that's kind of a useless test environment in any case.
you should have an actual web server (local or development) for testing web pages.
do you have spaces in your folder names?
@phranque I've tried full URLs also with the same result.
I"ve looked into have an actual web server for testing web pages but don't see the need when they work just fine on my computer (usually).
there are no spaces in the folder names.
What happens if you simply open the files directly in your browser?
You don't need a production server for testing. Just get the free version of MAMP. It's a normal Mac program; no nasty stuff involving Terminal.
|@not2easy Can you explain how you saw that the terminal was active when you got the error? And where did you find the extra copies of the files? I clicked on my user name and checked the folders in my documents folder (where I save all data except applications) and everything looks normal. I turned on the Activity monitor and tried to open that page again but not sure what to look for. |
I could see that the Terminal.app was active in the Dock at the bottom of the screen. The little 'light' thing showed it was active.
I found the files were in a folder in my Home (Username) Directory, not in the Documents Directory that I thought I was working in. I found that by clicking on the FilePath button in the upper left corner of the page I was viewing in BBEdit, copy and paste it into the page to find the version that BBEdit had loaded. It looked the same as the one I had thought I was working on.
I found a complete up to date version of all the files I had been working on, but not all the files in the working folder. It sounds like the same kind of issue, sorry I didn't keep any notes on it. I know that BBEdit has command line tools, but I never intentionally used any of those. Not saying I didn't set something that caused it, just don't know what it was.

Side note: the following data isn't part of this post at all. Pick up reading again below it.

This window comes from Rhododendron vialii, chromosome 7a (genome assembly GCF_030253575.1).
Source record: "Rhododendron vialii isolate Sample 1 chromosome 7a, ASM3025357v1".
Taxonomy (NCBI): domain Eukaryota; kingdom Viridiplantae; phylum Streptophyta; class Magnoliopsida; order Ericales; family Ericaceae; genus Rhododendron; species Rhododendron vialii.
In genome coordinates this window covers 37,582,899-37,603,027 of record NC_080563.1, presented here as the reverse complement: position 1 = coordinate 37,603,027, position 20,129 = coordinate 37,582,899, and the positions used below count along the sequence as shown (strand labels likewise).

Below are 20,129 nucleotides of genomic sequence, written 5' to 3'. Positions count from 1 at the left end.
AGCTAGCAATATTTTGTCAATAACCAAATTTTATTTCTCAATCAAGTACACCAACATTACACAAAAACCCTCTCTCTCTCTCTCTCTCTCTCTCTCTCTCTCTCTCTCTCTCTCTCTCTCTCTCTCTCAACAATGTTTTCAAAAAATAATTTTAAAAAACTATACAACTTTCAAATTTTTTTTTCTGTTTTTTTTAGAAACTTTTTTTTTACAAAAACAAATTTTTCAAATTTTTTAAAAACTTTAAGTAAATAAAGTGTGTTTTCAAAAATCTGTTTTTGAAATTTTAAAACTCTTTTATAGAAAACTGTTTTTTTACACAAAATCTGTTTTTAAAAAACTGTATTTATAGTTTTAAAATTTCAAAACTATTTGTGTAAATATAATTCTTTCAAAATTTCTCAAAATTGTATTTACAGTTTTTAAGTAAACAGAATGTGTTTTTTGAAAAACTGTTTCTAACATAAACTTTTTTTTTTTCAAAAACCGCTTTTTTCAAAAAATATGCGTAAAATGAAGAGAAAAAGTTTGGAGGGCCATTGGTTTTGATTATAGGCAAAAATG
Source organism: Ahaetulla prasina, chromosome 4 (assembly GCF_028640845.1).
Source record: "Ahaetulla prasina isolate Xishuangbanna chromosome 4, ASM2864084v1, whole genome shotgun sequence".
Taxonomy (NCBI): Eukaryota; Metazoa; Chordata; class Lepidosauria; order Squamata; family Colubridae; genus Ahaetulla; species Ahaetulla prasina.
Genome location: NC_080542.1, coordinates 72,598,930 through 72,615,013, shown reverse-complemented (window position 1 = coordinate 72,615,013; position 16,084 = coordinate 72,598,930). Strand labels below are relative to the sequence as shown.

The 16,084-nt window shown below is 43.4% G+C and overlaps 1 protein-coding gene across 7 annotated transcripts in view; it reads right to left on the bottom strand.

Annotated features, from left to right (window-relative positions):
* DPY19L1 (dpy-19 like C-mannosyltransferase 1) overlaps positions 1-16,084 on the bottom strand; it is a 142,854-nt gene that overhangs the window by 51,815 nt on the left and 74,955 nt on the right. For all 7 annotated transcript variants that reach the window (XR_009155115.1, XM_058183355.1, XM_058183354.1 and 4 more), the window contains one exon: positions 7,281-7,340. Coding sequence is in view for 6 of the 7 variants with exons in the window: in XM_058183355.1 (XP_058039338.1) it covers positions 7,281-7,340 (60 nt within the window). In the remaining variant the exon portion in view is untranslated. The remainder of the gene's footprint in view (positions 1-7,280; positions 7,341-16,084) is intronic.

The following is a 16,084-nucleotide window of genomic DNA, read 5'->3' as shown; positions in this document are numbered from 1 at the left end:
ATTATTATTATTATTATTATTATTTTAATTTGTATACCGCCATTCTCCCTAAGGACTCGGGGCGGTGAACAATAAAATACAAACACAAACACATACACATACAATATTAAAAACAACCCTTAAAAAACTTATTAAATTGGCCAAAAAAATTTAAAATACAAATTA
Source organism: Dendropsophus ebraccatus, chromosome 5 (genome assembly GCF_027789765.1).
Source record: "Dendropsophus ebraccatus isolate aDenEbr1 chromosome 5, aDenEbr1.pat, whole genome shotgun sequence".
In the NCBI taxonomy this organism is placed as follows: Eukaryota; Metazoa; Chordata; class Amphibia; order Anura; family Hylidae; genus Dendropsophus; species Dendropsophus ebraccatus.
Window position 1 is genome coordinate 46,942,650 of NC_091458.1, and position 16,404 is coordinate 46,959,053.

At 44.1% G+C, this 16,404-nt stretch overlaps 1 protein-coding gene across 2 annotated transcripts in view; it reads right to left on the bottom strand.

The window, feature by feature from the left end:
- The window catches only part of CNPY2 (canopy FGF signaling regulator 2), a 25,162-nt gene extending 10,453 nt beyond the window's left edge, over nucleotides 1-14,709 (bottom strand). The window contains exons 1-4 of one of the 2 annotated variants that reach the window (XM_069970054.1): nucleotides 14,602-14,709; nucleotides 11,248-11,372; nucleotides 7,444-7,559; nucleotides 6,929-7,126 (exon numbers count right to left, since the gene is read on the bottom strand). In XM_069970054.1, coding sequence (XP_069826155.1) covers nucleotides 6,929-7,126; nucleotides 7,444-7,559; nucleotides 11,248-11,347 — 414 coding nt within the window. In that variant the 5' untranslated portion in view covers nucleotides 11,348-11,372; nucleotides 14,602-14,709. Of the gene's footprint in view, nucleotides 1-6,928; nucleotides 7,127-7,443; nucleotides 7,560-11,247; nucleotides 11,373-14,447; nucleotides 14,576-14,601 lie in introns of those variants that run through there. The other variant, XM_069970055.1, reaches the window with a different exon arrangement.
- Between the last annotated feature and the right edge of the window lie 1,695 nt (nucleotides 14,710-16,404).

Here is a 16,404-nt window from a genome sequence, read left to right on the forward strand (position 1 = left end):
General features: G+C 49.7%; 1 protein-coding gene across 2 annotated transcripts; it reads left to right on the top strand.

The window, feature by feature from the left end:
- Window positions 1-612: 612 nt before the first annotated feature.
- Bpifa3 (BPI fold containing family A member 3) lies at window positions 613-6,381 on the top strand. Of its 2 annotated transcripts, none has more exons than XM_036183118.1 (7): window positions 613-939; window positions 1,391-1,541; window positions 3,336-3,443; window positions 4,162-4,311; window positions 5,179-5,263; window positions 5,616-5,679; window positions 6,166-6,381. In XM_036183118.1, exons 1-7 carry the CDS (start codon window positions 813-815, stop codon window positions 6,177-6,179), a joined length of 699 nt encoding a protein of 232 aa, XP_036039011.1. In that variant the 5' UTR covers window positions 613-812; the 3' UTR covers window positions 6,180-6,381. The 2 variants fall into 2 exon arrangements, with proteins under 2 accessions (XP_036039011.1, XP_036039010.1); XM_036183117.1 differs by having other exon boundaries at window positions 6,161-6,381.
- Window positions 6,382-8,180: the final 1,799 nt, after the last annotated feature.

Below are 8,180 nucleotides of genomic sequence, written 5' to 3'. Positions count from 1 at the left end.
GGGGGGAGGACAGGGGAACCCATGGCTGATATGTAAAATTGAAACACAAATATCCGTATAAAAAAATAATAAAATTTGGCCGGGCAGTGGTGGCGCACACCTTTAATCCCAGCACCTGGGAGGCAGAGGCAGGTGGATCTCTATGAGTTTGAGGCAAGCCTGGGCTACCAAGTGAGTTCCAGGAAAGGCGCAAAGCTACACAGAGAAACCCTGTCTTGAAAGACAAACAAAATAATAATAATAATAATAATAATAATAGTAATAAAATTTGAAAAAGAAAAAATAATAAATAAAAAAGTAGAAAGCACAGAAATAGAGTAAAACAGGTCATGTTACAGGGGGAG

I was not using the Activity Monitor, I use a Firefox Extension called LiveHeaders to view server requests and it works when you're using Firefox to Preview files. The LiveHeaders also showed me the path where it was looking for the file that was not found. It was a non-existent folder. I have looked all over and not found any notes on the issue, but I just looked back at that folder and the files in it are from 2010. I never deleted those files, but they are in a Directory named Sites in my (Username) directory.
@not2easy I opened the file and watched the Dock and terminal does not appear so it might not be the same problem.
Both My home and username directory is "documents"
I haven't been using Preview in BBEdit. I use Preview in Firefox, etc.
There is no "file path" button in upper left corner when viewing
the page in bbedit (or location bar).
I loaded the home page of my main website the same way and the file paths both look the same (coming from users/mynmae/documents/ etc.
I also have the live headers extension in firefox but it's not showing anything on either website. It only shows data when the website is online and this one isn't online yet.
---- to all who have tried to help
I sent a message to BBedit to see if this problems is within the program. I'll let you know what they say.
from an earlier post: BTW, I just opened a new browser window and navigated to one of the folders inside that new domain folder and the page opened, i.e., bypassing BBedit to open the page.
I'll check into MMAP